Safe water is usually close at hand in the developed world. But global warming, drought, and population growth threaten that easy access.
Does this potentially massive long-term problem require a massive long-term infrastructure solution? Not necessarily. An MIT research team has concluded that incremental additions to water infrastructure often make more sense than bigger facilities that may be needed only intermittently.
The study examines Melbourne, Australia, where a drought from 1997 to 2009 led to construction of a $5 billion desalination plant. Approved in 2007, the plant opened in 2012—after the drought had ended—and has barely been used. Instead, the researchers suggest, smaller, modular desalination plants could have met Melbourne’s needs at a lower price.
“If you build too much infrastructure, you’re building hundreds of millions or billions of dollars in assets you might not need,” says doctoral student Sarah Fletcher, SM ’12. She is lead author of the team’s paper, published in the Journal of Water Resources Planning and Management, which flows from the work of research scientist Afreen Siddiqi ’99, SM ’01, PhD ’06.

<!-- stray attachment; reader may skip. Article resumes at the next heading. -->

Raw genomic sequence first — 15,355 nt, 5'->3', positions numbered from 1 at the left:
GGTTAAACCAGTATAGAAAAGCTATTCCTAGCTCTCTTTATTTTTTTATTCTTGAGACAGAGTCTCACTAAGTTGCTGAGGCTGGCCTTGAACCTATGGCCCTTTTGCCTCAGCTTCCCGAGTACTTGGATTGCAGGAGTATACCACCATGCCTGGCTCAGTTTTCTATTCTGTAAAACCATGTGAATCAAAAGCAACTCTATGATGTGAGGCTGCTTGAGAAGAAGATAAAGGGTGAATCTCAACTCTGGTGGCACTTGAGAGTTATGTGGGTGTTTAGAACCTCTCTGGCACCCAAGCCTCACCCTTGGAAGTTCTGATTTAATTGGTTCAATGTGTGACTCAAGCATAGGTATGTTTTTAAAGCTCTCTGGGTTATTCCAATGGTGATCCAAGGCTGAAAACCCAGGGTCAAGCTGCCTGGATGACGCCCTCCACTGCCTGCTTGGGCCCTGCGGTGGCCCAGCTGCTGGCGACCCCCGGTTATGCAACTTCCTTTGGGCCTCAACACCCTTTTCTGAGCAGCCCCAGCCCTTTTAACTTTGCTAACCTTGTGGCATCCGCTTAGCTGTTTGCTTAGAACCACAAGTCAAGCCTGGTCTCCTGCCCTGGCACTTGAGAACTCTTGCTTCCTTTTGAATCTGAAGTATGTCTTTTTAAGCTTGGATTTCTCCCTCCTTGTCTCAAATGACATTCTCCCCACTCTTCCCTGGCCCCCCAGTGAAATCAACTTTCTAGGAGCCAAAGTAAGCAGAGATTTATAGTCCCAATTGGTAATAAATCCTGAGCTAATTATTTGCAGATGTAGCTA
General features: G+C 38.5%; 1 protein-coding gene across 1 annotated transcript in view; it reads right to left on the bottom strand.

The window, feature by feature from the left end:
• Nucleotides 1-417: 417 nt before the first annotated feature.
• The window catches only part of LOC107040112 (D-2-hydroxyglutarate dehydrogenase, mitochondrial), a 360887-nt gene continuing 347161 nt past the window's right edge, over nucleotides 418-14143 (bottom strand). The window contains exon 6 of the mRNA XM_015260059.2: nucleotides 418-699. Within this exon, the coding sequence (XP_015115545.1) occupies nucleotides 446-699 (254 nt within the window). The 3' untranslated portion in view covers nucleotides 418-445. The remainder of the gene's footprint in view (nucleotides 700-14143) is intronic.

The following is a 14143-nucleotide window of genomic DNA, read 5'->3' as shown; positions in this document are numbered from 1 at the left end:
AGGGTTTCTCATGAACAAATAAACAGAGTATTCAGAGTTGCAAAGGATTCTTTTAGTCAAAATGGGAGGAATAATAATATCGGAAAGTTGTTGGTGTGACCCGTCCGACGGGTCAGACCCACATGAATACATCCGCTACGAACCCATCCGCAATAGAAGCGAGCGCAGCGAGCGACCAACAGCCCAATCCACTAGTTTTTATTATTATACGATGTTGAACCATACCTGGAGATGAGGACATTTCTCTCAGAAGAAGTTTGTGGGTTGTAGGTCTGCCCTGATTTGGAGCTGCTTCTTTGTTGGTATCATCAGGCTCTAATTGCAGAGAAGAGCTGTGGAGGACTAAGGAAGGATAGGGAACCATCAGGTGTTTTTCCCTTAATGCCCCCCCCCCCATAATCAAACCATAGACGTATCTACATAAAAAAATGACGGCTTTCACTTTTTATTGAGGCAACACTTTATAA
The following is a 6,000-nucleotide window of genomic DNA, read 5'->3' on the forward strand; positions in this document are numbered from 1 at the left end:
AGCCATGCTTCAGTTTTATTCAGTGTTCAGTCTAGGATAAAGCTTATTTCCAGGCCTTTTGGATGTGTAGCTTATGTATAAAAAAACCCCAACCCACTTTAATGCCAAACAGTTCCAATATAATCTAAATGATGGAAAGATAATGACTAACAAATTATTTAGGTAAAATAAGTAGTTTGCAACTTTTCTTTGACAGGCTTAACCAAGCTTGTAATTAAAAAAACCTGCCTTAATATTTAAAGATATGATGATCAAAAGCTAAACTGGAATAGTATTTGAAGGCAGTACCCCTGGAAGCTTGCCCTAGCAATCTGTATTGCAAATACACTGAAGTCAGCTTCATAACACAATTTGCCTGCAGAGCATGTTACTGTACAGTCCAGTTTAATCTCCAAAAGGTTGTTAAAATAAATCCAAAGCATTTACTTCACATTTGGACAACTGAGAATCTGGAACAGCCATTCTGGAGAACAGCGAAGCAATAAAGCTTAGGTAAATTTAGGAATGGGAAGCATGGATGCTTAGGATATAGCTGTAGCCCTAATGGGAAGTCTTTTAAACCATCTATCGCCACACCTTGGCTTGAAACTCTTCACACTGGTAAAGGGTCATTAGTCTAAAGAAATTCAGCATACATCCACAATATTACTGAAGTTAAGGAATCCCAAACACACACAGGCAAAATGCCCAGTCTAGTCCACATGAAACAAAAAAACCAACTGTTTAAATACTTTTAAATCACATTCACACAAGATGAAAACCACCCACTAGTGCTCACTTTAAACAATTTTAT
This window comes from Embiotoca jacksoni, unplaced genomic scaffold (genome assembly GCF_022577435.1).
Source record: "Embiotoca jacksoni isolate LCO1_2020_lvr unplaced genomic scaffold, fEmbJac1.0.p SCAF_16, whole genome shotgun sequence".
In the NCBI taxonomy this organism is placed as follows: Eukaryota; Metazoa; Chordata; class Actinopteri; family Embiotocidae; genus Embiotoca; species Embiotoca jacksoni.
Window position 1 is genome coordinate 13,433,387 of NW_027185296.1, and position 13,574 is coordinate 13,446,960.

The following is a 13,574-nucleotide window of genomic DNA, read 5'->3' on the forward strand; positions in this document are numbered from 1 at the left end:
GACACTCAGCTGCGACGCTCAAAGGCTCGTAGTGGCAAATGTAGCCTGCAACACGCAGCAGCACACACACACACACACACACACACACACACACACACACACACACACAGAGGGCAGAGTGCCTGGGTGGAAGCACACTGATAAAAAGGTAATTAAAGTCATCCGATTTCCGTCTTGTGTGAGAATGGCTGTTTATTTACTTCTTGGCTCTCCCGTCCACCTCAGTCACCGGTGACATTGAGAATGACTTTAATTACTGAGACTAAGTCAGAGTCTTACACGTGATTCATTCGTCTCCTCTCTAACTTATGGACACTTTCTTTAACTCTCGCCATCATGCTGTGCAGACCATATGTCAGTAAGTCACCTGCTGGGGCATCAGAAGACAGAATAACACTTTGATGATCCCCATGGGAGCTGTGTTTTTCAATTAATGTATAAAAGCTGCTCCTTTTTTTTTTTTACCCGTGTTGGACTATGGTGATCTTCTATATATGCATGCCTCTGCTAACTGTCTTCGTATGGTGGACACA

The MIT team ran 100,000 30-year water-supply simulations and evaluated a half-dozen infrastructure options for each scenario. They found that shortages tend to be acute but relatively infrequent: 80 percent of all years in the simulations had none at all.
Factoring in costs, doing nothing proved the best option in half the cases—and the worst nearly a third of the time. Meanwhile, building a plant half the size of Melbourne’s was a top-three option 90 percent of the time and never the worst option.
So, as Siddiqi puts it, “building on a smaller scale, but planning big” may be the optimal approach.
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